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Utah's wild sheep and goats: A look at bighorns and mountain goats
There are three sub-species of bighorn sheep in Utah. They are the Rocky Mountain bighorn, California bighorn and desert bighorn. They earned the “bighorn” name for the massive horns grown by the males of the species. Horns grow throughout life and reach maximum size at 8 to 10 years of age. Females also have horns about the size of yearling males.
Both male (ram) and female (ewe) bighorns grow horns but those of the rams (left) are much more impressive than those grown by the ewes (right). The horns continue to grow throughout the life of the sheep and are not shed
Bighorn sheep are native to Utah. Early native American artwork shows that wild sheep were well known to the prehistoric inhabitants of Utah. Bighorns are depicted in pictographs and petroglyphs more than any other form of wildlife.
Rams normally spend most of the year in bachelor groups separate from groups of ewes and lambs. When the breeding season begins in mid October, they seek out the ewes. At that time, rams engage in impressive head butting clashes to establish dominance. The breeding season usually lasts into early December when the rams will again leave the ewes and lambs to hang out together. Gestation is about 180 days. Lambs, which are nearly always singles, are born in mid April to early June.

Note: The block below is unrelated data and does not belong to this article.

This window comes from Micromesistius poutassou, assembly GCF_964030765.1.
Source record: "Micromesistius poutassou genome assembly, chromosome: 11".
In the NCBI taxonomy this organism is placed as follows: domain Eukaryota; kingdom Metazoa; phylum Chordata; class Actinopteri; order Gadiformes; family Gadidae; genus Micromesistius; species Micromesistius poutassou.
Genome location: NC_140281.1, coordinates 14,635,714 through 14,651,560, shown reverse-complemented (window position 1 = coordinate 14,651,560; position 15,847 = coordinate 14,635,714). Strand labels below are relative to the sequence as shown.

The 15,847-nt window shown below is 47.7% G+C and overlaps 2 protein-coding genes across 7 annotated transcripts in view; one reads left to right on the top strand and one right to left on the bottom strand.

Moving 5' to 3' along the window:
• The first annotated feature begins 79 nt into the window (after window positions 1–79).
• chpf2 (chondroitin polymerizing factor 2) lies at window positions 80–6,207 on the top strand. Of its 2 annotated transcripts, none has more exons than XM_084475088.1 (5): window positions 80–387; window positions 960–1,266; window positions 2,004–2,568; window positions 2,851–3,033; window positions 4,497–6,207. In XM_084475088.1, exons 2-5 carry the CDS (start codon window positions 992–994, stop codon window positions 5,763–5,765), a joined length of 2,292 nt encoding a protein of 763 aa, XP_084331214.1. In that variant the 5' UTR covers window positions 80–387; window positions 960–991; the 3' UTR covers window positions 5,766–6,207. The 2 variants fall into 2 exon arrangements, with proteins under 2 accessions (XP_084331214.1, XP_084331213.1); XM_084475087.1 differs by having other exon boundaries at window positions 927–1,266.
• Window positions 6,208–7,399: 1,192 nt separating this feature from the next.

Bighorns are sure footed and even lambs can climb near vertical slopes within days of being born.
Utah DWR, in partnership with local conservation groups including the Foundation for North American Wild Sheep (FNAWS) and Sportsman for Fish and Wildlife (SFW), has been involved in an aggressive program to restore bighorn sheep to their native habitat for over 40 years.
Rocky Mountain bighorns were first reintroduced near Brigham City in 1966. Desert bighorns were first reintroduced in 1973 in Zion National Park. Since restoration efforts began, over 900 Rocky Mountain bighorn sheep and over 700 desert bighorns have been released. Most desert bighorn transplants have been successful, but there have been some failures of Rocky Mountain bighorn transplants. Although the exact reasons behinds the transplant failures are unknown, disease is thought to be a major factor.
The desert bighorn (below left) is more widely distributed in Utah than the Rocky Mountain bighorn (below right).
Although similar, they are different in several ways. The desert sheep is usually lighter in color and the rams horns are often more slender with a wider spread from horn tip to horn tip.
The Rocky Mountain sheep is often more of a gray color and the rams horns appear more massive because they are usually heavier and have a tighter curl.